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UK financial regulators required to consider climate change: Treasury


UK targets green finance in run up to COP26

Financial watchdogs' remit to include energy transition

New York — The UK's principal financial regulators will be required to consider climate change, fully embedding green finance across the economy, the UK's Treasury announced March 24.

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The move means every financial decision will take climate change into consideration by including sustainability in the UK's main financial watchdogs' remit.

"Transitioning to an environmentally sustainable and resilient net-zero economy is a key pillar of the government's economic strategy to achieve strong, sustainable and balanced growth," the Treasury said in a statement.

The UK's Financial Conduct Authority and Prudential Regulation Committee, which supervise financial services firms, should now take into account the government's legally binding commitment to transition to a net-zero economy by 2050, following letters from UK finance minister Rishi Sunak updating their respective remits, it said.

"The letters set out the government's ambition to deliver a financial system which supports and enables a net-zero economy and mobilizes private sector finance behind sustainable and resilient growth," the Treasury said.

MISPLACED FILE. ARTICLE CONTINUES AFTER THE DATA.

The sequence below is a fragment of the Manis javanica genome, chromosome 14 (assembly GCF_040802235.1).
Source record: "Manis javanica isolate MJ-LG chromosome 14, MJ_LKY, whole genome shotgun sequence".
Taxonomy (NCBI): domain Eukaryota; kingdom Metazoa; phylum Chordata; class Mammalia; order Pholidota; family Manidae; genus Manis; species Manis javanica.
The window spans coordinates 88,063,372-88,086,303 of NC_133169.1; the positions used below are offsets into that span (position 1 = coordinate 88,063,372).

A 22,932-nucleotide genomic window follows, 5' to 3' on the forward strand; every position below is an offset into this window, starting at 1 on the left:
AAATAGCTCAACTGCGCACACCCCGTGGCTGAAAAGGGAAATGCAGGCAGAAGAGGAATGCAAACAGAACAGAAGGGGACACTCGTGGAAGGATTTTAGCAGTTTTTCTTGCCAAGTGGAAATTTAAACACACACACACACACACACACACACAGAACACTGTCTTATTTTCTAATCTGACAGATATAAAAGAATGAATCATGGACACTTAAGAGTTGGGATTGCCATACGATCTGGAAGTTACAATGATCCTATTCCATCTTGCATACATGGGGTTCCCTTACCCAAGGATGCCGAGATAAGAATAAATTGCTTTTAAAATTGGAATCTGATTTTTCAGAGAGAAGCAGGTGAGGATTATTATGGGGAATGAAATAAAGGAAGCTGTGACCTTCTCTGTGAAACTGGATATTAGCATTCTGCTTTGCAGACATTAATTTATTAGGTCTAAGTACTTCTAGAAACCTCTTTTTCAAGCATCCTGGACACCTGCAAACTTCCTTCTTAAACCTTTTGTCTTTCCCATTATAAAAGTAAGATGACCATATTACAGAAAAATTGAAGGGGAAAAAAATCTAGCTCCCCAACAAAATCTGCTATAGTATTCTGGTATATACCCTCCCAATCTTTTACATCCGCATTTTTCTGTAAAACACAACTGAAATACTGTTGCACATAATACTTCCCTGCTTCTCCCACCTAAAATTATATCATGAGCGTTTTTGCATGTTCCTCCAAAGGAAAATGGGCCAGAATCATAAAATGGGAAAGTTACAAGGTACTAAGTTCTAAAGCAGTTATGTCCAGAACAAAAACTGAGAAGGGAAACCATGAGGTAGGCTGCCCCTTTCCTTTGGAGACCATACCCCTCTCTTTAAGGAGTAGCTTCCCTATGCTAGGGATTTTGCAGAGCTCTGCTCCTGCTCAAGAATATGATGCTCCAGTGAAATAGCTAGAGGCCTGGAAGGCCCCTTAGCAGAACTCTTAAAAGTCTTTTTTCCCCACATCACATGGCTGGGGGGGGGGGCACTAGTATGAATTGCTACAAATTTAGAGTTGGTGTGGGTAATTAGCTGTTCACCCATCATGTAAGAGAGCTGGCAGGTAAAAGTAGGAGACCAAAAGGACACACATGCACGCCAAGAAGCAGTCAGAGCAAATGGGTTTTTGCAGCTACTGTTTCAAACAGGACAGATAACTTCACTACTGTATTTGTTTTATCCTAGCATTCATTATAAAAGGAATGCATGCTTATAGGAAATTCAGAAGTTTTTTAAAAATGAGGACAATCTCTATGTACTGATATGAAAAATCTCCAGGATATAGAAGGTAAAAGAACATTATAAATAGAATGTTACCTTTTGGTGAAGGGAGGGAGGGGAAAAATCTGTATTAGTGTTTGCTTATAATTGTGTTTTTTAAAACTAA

The updated remit letters also support the UK's plans to boost the competitiveness of its financial services sector by positioning it to seize the opportunities from the transition to net-zero, it said.

The move comes within weeks of an update to the remits for the Bank of England's Monetary Policy Committee and Financial Policy Committee in the UK's 2021 budget announced March 3, meaning all the UK's principal financial regulators will now have an explicit mandate to take climate change into account.

The Treasury's move also follows a GBP16 billion ($22 billion) plan to decarbonize the North Sea oil and gas sector unveiled March 24. The transition plan aims to advance clean energy projects including hydrogen and carbon capture and storage projects and introduce climate criteria into the UK's oil and gas licensing system.